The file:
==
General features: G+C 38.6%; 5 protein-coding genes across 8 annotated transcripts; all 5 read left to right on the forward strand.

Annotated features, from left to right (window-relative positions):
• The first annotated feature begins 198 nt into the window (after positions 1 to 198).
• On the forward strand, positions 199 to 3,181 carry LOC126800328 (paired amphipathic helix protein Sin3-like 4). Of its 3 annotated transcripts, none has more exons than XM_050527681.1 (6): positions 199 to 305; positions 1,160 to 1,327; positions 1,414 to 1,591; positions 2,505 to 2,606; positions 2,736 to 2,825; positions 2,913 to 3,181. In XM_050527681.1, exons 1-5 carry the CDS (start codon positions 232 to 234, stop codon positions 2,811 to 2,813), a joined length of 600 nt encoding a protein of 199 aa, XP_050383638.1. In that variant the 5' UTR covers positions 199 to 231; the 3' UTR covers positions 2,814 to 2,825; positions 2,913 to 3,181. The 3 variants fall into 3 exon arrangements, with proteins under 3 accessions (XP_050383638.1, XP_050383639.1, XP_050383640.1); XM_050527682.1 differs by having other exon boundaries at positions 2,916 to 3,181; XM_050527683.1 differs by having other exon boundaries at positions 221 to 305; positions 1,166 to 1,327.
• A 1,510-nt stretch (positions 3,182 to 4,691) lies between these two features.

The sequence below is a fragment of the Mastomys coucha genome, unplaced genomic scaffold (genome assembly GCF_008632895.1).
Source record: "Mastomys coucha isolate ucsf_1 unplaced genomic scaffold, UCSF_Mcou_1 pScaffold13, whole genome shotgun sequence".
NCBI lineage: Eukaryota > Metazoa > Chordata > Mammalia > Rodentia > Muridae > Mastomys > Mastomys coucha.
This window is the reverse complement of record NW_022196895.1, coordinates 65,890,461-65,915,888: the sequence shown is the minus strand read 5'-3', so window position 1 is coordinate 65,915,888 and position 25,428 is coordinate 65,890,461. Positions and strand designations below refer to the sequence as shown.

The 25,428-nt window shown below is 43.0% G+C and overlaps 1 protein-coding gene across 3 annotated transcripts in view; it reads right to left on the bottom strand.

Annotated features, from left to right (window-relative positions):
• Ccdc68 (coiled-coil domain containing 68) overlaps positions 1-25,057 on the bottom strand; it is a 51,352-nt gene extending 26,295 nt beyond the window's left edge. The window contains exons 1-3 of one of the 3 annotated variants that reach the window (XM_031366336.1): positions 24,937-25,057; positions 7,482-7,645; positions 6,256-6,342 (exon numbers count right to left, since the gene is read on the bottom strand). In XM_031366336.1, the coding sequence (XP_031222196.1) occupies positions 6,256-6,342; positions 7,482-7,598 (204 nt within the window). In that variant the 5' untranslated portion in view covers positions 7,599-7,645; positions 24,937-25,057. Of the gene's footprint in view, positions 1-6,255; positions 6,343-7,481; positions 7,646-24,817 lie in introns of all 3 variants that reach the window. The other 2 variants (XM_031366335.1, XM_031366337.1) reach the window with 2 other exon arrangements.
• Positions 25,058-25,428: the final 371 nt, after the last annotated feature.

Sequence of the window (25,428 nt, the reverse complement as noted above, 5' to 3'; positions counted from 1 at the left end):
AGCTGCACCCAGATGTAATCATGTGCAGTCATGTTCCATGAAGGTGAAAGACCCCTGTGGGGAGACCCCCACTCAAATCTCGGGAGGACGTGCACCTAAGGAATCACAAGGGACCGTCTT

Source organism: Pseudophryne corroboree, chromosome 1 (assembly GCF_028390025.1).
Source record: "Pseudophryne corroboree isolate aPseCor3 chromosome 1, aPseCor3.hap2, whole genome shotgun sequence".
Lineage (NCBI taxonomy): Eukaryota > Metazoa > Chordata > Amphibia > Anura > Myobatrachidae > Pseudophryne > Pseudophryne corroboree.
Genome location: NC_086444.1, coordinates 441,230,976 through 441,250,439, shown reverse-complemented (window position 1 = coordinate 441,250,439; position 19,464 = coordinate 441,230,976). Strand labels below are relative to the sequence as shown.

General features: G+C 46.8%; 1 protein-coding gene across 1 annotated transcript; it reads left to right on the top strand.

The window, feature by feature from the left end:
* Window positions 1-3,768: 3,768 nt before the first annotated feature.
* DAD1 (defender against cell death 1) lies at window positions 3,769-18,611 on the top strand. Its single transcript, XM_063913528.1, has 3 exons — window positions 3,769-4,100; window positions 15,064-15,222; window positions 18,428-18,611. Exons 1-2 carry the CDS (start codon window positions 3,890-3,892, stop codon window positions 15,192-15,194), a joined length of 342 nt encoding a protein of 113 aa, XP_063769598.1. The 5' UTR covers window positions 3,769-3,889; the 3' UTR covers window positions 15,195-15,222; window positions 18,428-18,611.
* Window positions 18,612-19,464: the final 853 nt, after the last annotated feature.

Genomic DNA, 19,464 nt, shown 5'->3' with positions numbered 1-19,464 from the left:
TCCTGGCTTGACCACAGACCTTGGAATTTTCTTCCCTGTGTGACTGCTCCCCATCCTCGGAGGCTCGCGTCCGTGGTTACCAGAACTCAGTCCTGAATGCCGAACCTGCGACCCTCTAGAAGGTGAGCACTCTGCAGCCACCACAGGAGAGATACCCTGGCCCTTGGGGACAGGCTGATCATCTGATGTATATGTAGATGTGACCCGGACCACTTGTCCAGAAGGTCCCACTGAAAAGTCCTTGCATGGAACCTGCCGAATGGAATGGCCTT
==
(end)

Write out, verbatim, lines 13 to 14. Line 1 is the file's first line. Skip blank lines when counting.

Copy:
• Positions 25,058-25,428: the final 371 nt, after the last annotated feature.

Sequence of the window (25,428 nt, the reverse complement as noted above, 5' to 3'; positions counted from 1 at the left end):